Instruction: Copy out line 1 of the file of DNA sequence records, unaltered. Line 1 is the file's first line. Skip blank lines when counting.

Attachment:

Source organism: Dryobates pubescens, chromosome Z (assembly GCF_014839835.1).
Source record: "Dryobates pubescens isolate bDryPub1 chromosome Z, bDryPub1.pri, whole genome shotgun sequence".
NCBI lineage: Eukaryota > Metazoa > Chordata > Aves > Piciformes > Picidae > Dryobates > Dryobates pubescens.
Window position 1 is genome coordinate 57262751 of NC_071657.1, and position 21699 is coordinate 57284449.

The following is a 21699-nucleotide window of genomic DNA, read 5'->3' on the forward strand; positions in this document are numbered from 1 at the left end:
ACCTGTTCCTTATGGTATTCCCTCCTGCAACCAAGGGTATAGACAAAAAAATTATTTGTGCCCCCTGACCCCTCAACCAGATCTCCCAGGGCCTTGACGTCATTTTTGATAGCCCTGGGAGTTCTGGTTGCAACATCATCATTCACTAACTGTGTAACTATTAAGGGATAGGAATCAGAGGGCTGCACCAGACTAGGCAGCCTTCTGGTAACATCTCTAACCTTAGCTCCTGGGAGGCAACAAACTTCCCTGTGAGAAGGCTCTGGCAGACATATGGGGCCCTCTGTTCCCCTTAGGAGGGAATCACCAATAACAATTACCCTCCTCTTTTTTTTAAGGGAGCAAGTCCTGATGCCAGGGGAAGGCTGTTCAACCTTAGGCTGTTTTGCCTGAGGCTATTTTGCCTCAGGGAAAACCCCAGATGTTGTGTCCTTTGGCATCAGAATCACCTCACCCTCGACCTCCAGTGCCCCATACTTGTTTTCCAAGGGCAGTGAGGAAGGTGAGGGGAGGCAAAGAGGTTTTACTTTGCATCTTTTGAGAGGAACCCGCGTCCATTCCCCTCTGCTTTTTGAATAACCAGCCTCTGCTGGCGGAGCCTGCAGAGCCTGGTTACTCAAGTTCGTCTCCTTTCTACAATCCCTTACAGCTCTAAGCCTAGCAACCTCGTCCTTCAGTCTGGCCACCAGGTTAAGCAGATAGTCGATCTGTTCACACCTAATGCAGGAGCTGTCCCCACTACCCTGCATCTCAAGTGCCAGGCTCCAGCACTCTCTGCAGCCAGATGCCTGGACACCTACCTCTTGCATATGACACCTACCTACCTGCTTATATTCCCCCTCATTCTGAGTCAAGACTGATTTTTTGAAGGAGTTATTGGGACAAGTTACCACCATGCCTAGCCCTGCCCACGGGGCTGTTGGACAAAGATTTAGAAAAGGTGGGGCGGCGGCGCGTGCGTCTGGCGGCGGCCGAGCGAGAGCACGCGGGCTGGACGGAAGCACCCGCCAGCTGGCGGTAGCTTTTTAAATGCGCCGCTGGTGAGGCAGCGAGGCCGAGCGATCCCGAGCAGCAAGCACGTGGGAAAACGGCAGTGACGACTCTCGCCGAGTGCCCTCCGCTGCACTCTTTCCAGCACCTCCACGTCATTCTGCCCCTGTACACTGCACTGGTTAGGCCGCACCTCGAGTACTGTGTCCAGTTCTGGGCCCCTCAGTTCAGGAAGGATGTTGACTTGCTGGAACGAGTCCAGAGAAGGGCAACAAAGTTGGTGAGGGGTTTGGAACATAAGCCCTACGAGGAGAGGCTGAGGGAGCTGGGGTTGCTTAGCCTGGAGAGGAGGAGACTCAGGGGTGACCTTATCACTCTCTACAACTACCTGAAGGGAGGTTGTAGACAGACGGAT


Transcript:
Source organism: Dryobates pubescens, chromosome Z (assembly GCF_014839835.1).